When it comes to the green movement, there are basically two sides to the coin: Environmental and health.

The environmental component is pretty obvious, including such things as recycling and sustainable practices and, as such, gets the majority of the press. And, in this area, carpet scores high marks across the board as the industry is widely recognized as one of the most progressive among all building products—be it residential or commercial.

But the health issue is another story altogether. In this area, there is a great deal of publicity out there but, unfortunately, when it comes to such products as carpet, much of what is said in the mainstream media is not only untrue, it is unsubstantiated—especially when it comes to its effects on people with allergies and asthma.

In fact, as Werner Braun, president of the Carpet & Rug Institute (CRI), noted, “there is not one piece of scientific data that supports the case for carpet not being a good product for people with allergies, asthma or other indoor air quality (IAQ) sensitivities. Meanwhile, there are an abundant amount of studies from around the world showing the opposite” of what most people think, proving carpet is actually a good product for promoting healthy IAQ.

And, many of these studies are done independently of the carpet industry—from both being directly involved to simply funding the research—meaning they are truly conducted by third parties. In some cases they are actually conducted by government agencies.

Yet the problem still persists. Paul Murray, vice president of sustainability for Shaw, points out, “It’s a common misconception carpet adversely impacts allergy and asthma sufferers. Research shows well-maintained carpet can reduce airborne allergens, contributing to healthier indoor air quality. This is important for everyone, but it’s particularly critical for people impacted by asthma and allergies.”

He added, “Carpet traps allergens and other particles at its base, which keeps them away from the carpet’s surface and out of the air. Research shows that allergens trapped by carpet do not return to the air, even when the carpet is disturbed by walking or other activity.”

Unfortunately, though, the misperceptions, or urban legends about carpet not being a good product when it comes to IAQ persist. And many times it starts at the doctor’s office, when the diagnosis is an allergy or asthma condition. The prescription, among other things, is to remove all the carpet from the home.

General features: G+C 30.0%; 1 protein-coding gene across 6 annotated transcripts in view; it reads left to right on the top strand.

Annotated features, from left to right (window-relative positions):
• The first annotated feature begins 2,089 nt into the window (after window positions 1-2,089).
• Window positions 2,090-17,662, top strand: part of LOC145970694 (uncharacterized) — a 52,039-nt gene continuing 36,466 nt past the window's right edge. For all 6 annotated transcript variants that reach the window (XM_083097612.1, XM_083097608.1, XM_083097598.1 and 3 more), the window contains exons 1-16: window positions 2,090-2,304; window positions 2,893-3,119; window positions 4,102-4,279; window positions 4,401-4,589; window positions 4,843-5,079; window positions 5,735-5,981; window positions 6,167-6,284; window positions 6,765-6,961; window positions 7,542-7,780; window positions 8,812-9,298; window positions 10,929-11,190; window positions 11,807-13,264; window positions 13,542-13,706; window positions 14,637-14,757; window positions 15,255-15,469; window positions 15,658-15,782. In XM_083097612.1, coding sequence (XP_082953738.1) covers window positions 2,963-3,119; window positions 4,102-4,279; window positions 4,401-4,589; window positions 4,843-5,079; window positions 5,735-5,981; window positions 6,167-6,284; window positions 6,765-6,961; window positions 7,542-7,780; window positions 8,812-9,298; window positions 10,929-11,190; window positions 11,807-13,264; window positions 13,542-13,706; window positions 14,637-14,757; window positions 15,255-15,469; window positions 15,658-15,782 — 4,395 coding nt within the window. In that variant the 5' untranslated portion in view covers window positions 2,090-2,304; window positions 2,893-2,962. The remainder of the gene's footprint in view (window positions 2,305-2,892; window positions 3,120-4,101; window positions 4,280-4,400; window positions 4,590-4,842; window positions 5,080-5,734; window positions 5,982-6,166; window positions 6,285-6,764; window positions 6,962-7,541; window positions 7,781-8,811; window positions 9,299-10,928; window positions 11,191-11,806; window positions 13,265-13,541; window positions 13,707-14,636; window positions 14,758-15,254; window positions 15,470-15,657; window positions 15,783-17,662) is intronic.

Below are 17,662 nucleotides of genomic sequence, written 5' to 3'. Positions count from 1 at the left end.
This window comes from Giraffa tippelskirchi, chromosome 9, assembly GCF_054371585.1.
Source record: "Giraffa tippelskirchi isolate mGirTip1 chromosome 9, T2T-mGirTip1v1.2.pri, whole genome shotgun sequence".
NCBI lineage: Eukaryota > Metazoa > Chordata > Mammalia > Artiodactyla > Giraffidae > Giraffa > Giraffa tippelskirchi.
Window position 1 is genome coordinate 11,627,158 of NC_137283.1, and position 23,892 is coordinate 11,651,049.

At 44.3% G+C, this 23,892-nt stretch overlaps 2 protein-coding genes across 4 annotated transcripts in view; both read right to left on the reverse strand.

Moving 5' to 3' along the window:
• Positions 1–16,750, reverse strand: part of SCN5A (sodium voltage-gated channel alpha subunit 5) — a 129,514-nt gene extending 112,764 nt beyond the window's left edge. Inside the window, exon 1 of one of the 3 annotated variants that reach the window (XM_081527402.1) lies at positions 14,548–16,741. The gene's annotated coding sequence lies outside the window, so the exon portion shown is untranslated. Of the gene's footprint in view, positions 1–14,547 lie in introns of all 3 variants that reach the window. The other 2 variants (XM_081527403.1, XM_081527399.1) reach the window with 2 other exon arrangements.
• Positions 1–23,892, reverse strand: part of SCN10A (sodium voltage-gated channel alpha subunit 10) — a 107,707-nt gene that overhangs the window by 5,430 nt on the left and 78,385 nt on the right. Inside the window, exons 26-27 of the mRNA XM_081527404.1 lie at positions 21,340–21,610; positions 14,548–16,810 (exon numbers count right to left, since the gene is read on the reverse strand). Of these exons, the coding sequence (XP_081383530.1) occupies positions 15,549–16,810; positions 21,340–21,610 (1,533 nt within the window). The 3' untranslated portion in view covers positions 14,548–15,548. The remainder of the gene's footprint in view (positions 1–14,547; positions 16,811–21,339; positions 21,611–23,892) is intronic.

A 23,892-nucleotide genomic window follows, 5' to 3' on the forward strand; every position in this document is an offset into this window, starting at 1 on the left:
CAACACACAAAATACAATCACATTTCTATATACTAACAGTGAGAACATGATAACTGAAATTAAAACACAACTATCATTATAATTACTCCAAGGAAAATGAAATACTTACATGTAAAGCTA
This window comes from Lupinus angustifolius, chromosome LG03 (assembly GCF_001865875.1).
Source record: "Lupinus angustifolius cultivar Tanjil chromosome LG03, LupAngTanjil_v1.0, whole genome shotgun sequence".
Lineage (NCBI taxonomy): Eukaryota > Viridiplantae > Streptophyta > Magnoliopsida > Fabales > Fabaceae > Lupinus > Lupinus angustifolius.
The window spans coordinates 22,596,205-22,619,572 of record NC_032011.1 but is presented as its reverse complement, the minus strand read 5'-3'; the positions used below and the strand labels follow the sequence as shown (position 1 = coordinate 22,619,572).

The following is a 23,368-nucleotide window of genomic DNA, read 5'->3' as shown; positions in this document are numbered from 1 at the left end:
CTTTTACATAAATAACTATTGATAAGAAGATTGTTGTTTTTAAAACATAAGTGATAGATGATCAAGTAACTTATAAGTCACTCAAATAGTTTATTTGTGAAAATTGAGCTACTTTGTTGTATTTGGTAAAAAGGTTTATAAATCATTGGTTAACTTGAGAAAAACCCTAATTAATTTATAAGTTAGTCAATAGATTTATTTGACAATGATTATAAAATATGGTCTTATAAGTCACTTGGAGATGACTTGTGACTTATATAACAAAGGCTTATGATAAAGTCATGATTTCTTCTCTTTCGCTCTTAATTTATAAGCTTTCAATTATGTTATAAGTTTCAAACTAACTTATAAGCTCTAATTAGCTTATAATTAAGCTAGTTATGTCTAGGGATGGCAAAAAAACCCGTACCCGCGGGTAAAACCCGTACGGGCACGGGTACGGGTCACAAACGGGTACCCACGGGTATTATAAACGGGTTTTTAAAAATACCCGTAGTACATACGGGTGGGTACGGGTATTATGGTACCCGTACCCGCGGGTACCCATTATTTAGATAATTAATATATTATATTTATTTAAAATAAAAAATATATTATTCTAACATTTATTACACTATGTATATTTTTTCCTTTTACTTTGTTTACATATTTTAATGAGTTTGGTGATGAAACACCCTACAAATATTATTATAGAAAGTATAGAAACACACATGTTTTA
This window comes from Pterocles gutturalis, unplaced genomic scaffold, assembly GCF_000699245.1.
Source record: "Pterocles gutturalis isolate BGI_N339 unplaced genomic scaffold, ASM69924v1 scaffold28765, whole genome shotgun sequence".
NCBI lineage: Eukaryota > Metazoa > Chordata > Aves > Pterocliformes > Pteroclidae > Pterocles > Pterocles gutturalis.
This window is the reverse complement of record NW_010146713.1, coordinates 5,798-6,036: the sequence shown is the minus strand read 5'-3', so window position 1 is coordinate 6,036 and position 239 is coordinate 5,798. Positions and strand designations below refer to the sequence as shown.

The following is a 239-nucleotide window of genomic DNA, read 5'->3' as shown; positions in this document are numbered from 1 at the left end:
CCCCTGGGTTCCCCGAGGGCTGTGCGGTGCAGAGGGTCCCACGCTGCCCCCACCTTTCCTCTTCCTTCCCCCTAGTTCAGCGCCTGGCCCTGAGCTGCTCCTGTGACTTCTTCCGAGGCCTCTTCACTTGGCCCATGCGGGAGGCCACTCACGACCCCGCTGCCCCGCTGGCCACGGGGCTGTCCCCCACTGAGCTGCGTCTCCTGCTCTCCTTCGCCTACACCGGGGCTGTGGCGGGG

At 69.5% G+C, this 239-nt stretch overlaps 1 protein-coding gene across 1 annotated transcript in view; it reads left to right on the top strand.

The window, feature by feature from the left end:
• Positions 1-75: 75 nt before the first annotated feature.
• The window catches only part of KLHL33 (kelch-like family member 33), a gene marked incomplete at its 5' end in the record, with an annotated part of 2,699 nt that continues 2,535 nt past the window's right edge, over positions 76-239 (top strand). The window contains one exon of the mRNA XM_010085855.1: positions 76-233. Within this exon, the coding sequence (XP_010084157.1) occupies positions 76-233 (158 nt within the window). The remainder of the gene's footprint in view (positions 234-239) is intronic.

While the doctor may think he is giving the parents correct advice he is really dispensing a dose of urban legend. This faux pa inevitably puts a strain on the entire industry as retailers on the residential side are now faced with consumers who refuse to give the beautiful carpet selections a second glance because of a belief it is not a healthy product and, on the commercial side, the contractor cannot convince the parent who is the designer for a major commercial project to incorporate carpet in the specs.

The medical community is certainly a point of frustration for the industry when it comes to keeping myths alive, though a project conducted by CRI 10 years ago did help drop the misperceptions some. Prior to this campaign, which was directed at allergy and asthma doctors, almost 60% of the 300 specialists and general practitioners surveyed were recommending to patients they remove their carpet. After CRI presented them with all the relative information and data it had at the time—and much more has been done since—the number of doctors prescribing carpet removal had dropped to 42%.

Because there is still a major misperception—not just in the medical field but the public in general—Braun said the issue of allergies and asthma has been identified as the second most important issue within the carpet industry. As such, he told Floor TrendsCRI is developing a strategy to deal with the issue more effectively. “It’s a very novel approach and will be done in a cost effective manner.”